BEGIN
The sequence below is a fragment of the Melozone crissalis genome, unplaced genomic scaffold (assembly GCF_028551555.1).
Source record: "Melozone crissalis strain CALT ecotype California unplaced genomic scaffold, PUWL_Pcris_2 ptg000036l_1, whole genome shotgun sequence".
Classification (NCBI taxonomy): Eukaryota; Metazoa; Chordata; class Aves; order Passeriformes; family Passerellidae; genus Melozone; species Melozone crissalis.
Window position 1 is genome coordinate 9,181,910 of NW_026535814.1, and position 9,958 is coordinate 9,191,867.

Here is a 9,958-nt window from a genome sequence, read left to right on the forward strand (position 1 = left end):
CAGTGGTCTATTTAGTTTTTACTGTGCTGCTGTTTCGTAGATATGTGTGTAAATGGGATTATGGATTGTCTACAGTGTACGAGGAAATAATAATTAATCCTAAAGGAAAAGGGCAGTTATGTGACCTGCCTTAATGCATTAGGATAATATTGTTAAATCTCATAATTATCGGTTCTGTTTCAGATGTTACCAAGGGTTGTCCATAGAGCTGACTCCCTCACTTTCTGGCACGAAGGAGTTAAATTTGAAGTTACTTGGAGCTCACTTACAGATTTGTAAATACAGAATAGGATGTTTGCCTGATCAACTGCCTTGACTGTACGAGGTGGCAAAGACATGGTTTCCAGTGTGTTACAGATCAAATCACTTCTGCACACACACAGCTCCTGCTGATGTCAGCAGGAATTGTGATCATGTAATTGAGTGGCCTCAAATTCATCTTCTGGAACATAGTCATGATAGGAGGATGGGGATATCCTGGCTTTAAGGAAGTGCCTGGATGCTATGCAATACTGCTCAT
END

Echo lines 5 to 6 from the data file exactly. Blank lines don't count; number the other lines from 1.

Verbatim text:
Here is a 9,958-nt window from a genome sequence, read left to right on the forward strand (position 1 = left end):
CAGTGGTCTATTTAGTTTTTACTGTGCTGCTGTTTCGTAGATATGTGTGTAAATGGGATTATGGATTGTCTACAGTGTACGAGGAAATAATAATTAATCCTAAAGGAAAAGGGCAGTTATGTGACCTGCCTTAATGCATTAGGATAATATTGTTAAATCTCATAATTATCGGTTCTGTTTCAGATGTTACCAAGGGTTGTCCATAGAGCTGACTCCCTCACTTTCTGGCACGAAGGAGTTAAATTTGAAGTTACTTGGAGCTCACTTACAGATTTGTAAATACAGAATAGGATGTTTGCCTGATCAACTGCCTTGACTGTACGAGGTGGCAAAGACATGGTTTCCAGTGTGTTACAGATCAAATCACTTCTGCACACACACAGCTCCTGCTGATGTCAGCAGGAATTGTGATCATGTAATTGAGTGGCCTCAAATTCATCTTCTGGAACATAGTCATGATAGGAGGATGGGGATATCCTGGCTTTAAGGAAGTGCCTGGATGCTATGCAATACTGCTCAT